Photo by Kai Wenzel

To hunt a killer (bug)

July 09, 2020 by ChristianChristian Danielsen

This website has a bug - a nasty one. Well, it had one (I fixed it in conjunction with publishing this blog post), but as this site is open source, you can check out the dastardly code that caused the problem here.

My first professional job in development was as a QA engineer. QA seems to hold an odd place in the world of development. Almost everyone recognizes it as essential, but not many people seem to like doing it, or giving enough resources to people who do like doing it. As such, they usually get sub-optimal value out of it until they realize they really need it, and then it’s probably too late.

So what does QA add to an overall development process? I would put it that as a QA engineer, your job is, basically, to try and break things. To look at some code, a UI, whatever is being built to be put out in the world, and to ask things like “how could this go wrong?” and “As a user, why would I hate this?”

This can be an insanely creative exercise that counter-intuitively often requires very little technical knowledge. That can actually be a distraction, because usually your job is to advocate for requirements and behaviors that matter to end users, who are often non-technical, and very much don’t care about the clever implementation details. They just want that button to do what they expect when they click it.

Anyway. Part of being a good QA engineer is to champion regular testing, and lots of it. Manual tests. Automated tests. Unit/Integration/End-to-End tests. Performance Tests. Penetration Tests. You can’t do all these things without an army, so a good QA process also prioritizes risk by asking things like “what features do we really care about/would be an emergency if they broke?” “what’s likely to break because we mess with it a lot?” “what code should we be careful with because it has many dependents?”

I think every developer should do a tour at some point as a QA engineer, because it really forces you to focus on what actually matters about writing code: making something that’s useful for humans. If something isn’t useful for a user, it is pretty worthless, no matter how clever the code behind it is. If you’re not convinced, let Ryan Dahl convert you with this delightful rant.

And that brings us (finally!) to the bug.

When I thought about what I wanted to put on this blog, I liked the idea of an old fashioned blogroll - a set of links to other people I follow as an appreciation for the unknown mentorship they’ve given me. It didn’t need to be fancy: just their names as links to their respective sites.

I initially just organized the list alphabetically by last name. But then I thought, why not randomize the order they appear each time, so Jake Archibald (who I do admire very much!) doesn’t get an implicit preference of always being at the top of the list. I grabbed an array randomizing package from npm and worked it in as part of the React component that renders the names and links.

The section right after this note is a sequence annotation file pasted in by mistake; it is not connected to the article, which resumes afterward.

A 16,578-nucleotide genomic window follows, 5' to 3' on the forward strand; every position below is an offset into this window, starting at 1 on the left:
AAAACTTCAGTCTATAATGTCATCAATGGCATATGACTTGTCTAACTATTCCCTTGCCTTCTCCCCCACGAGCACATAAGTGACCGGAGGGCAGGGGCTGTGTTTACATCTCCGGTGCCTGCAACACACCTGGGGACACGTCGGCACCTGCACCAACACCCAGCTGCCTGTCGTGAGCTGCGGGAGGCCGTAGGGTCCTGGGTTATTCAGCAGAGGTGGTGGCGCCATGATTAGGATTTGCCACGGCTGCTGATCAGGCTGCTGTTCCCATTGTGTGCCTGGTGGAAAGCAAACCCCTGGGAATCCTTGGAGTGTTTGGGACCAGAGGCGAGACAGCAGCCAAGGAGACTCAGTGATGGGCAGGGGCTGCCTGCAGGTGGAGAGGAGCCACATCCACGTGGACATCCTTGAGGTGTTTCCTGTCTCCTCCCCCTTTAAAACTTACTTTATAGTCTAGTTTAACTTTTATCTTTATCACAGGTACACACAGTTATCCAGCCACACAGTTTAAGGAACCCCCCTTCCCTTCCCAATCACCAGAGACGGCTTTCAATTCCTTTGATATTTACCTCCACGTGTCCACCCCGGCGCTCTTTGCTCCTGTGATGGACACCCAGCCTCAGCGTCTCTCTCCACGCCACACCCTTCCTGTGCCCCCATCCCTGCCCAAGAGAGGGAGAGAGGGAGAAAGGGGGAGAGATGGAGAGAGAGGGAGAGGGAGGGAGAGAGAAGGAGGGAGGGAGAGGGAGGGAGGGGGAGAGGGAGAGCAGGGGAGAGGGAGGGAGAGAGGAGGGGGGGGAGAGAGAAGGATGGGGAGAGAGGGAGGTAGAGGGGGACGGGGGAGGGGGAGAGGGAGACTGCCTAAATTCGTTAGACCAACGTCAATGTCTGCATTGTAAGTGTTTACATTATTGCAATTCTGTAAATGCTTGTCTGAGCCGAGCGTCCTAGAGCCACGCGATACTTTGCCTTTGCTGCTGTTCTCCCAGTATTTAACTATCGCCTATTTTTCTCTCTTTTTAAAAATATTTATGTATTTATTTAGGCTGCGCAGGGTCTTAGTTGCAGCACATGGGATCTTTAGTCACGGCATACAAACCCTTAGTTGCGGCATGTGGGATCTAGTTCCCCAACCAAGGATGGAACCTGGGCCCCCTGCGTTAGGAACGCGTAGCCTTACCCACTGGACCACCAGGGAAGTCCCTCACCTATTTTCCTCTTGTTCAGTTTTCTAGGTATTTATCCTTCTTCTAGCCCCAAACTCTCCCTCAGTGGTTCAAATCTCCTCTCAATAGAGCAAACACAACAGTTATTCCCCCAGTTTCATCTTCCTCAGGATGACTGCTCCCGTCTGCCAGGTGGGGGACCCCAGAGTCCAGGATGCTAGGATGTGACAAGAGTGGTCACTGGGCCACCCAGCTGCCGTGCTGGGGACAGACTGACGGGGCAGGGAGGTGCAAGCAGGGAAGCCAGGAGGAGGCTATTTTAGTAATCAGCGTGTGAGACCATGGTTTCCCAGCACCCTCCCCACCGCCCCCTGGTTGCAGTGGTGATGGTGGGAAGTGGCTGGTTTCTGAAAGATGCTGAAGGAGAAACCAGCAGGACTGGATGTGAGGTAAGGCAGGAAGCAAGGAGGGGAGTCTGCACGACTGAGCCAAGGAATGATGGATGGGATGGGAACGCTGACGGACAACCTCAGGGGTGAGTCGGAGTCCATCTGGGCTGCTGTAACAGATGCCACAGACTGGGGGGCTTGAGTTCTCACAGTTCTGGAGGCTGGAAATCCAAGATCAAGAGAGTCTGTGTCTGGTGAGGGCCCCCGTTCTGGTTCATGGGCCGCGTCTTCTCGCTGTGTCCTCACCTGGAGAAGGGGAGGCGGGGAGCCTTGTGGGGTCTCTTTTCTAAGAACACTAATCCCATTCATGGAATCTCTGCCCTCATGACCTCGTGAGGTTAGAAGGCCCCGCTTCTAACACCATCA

Worked great locally! On each refresh I saw the names pleasingly reordered each time the page loaded. Such clever UX I probably thought (narrator: but he wasn’t clever…) And then I noticed the other day - to my horror - months after deploying this change, that on an initial load in the production site only… the links didn’t match up with the names.



Why did this work locally but not on the deployed site?

Turns out that this is a thing with Gatsby/React that can bite you if you’re not careful. Gatsby is a static site generator, compiling React code / GraphQL queries and all the other cool kid stuff into plain old HTML that can be served and rendered very efficiently, while still allowing client (browser) side React to take over and do dynamic rendering once it’s loaded. Unfortunately, as this post deftly explains, Gatsby uses different React APIs between development mode and a production build.

In my case, a user initially loads and receives a SSR html page with a list of names and attached links. Then the client side React takes over and goes through the rehydration process, reshuffling the array of names, and then getting confused because it doesn’t match what was sent from the server. The docs mention that it will earnestly/adorably try to at least fix text content, but all bets are off for things like href attributes, sadly resulting in my scrambled list.

Interestingly, when the user refreshes any time after the initial load, the list fixes itself. I don’t quite understand this bit yet, but think it has to do with the fact that my gatsby site caches content with a service worker.

Anyway, there were a couple of ways to solve this, but I like the “two pass render” solution of effectively treating this randomized array for what it is: dynamic data. I used the useEffect hook to randomize the list only after the component has mounted on the client.

How did I miss this?

In hindsight, I feel a bit less bad about missing this because this is a very subtle bug that only shows up on an initial page load and only in the production build. Unfortunately, I imagine at least a few people have come to this site, scrolled over the blogroll names, clicked on one that took them to the wrong place and went “Whelp, this guy has a cute kid but his web developer credibility just went out the window. Back to Reddit…”

I smoke test the site manually after I deploy changes, but generally I focus on what I’ve changed and the blogroll has been pretty static. Clearly I did not check it in production after I made the randomizing change. That’s a fail.

How do I prevent this from happening again?

An automated test! I have some decent experience with UI testing libraries, and I’ll be adding some Cypress tests to this site as part of my development pipeline in another post.

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